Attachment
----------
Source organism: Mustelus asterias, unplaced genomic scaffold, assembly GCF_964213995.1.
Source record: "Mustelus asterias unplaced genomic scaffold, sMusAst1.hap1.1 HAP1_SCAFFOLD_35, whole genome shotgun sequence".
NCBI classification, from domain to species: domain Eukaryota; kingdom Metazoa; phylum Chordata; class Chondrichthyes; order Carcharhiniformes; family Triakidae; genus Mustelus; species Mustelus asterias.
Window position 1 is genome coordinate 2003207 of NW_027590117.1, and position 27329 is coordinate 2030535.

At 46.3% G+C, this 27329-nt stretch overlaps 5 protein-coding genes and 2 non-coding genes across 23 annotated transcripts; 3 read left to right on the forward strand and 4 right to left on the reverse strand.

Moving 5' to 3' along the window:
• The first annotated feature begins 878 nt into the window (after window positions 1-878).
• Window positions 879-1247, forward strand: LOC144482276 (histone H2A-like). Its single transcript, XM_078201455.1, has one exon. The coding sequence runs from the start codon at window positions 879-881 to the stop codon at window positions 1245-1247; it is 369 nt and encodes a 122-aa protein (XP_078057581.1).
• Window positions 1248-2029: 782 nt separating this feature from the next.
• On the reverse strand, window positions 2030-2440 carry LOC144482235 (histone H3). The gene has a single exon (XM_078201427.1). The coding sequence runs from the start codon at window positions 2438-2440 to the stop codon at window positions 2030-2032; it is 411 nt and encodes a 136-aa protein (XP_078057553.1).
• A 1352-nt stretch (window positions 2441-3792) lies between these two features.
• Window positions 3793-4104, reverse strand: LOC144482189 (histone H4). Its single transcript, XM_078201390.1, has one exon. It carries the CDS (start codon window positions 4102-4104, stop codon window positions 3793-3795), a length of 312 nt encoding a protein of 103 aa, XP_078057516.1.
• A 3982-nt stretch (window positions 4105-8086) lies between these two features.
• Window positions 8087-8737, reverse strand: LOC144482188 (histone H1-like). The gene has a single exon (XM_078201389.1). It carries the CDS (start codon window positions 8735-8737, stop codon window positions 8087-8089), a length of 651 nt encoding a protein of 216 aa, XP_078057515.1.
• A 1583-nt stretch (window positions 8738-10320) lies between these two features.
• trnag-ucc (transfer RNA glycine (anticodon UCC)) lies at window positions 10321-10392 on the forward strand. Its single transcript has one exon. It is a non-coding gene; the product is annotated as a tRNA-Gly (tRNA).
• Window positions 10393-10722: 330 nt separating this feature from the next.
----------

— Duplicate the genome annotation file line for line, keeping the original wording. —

Source organism: Mustelus asterias, unplaced genomic scaffold, assembly GCF_964213995.1.
Source record: "Mustelus asterias unplaced genomic scaffold, sMusAst1.hap1.1 HAP1_SCAFFOLD_35, whole genome shotgun sequence".
NCBI classification, from domain to species: domain Eukaryota; kingdom Metazoa; phylum Chordata; class Chondrichthyes; order Carcharhiniformes; family Triakidae; genus Mustelus; species Mustelus asterias.
Window position 1 is genome coordinate 2003207 of NW_027590117.1, and position 27329 is coordinate 2030535.

At 46.3% G+C, this 27329-nt stretch overlaps 5 protein-coding genes and 2 non-coding genes across 23 annotated transcripts; 3 read left to right on the forward strand and 4 right to left on the reverse strand.

Moving 5' to 3' along the window:
• The first annotated feature begins 878 nt into the window (after window positions 1-878).
• Window positions 879-1247, forward strand: LOC144482276 (histone H2A-like). Its single transcript, XM_078201455.1, has one exon. The coding sequence runs from the start codon at window positions 879-881 to the stop codon at window positions 1245-1247; it is 369 nt and encodes a 122-aa protein (XP_078057581.1).
• Window positions 1248-2029: 782 nt separating this feature from the next.
• On the reverse strand, window positions 2030-2440 carry LOC144482235 (histone H3). The gene has a single exon (XM_078201427.1). The coding sequence runs from the start codon at window positions 2438-2440 to the stop codon at window positions 2030-2032; it is 411 nt and encodes a 136-aa protein (XP_078057553.1).
• A 1352-nt stretch (window positions 2441-3792) lies between these two features.
• Window positions 3793-4104, reverse strand: LOC144482189 (histone H4). Its single transcript, XM_078201390.1, has one exon. It carries the CDS (start codon window positions 4102-4104, stop codon window positions 3793-3795), a length of 312 nt encoding a protein of 103 aa, XP_078057516.1.
• A 3982-nt stretch (window positions 4105-8086) lies between these two features.
• Window positions 8087-8737, reverse strand: LOC144482188 (histone H1-like). The gene has a single exon (XM_078201389.1). It carries the CDS (start codon window positions 8735-8737, stop codon window positions 8087-8089), a length of 651 nt encoding a protein of 216 aa, XP_078057515.1.
• A 1583-nt stretch (window positions 8738-10320) lies between these two features.
• trnag-ucc (transfer RNA glycine (anticodon UCC)) lies at window positions 10321-10392 on the forward strand. Its single transcript has one exon. It is a non-coding gene; the product is annotated as a tRNA-Gly (tRNA).
• Window positions 10393-10722: 330 nt separating this feature from the next.